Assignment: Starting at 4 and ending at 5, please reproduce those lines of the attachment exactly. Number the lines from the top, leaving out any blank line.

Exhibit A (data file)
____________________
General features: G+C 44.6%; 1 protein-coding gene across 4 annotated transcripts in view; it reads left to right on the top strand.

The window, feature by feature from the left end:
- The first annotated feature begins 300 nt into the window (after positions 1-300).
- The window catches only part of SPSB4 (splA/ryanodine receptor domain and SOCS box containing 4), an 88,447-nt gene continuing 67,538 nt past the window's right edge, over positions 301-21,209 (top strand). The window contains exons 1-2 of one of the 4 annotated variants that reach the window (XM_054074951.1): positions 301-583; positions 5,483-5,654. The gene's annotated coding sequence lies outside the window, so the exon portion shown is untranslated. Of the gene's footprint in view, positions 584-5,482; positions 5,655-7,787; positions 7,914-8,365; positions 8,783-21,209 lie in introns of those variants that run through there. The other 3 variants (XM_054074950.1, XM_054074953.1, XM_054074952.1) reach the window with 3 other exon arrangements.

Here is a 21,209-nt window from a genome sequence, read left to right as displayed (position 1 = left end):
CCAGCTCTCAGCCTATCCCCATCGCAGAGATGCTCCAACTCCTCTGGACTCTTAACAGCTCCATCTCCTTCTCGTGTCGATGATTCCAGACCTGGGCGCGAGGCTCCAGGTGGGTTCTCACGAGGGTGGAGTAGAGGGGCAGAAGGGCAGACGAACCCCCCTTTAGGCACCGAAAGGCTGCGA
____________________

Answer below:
- The window catches only part of SPSB4 (splA/ryanodine receptor domain and SOCS box containing 4), an 88,447-nt gene continuing 67,538 nt past the window's right edge, over positions 301-21,209 (top strand). The window contains exons 1-2 of one of the 4 annotated variants that reach the window (XM_054074951.1): positions 301-583; positions 5,483-5,654. The gene's annotated coding sequence lies outside the window, so the exon portion shown is untranslated. Of the gene's footprint in view, positions 584-5,482; positions 5,655-7,787; positions 7,914-8,365; positions 8,783-21,209 lie in introns of those variants that run through there. The other 3 variants (XM_054074950.1, XM_054074953.1, XM_054074952.1) reach the window with 3 other exon arrangements.

Here is a 21,209-nt window from a genome sequence, read left to right as displayed (position 1 = left end):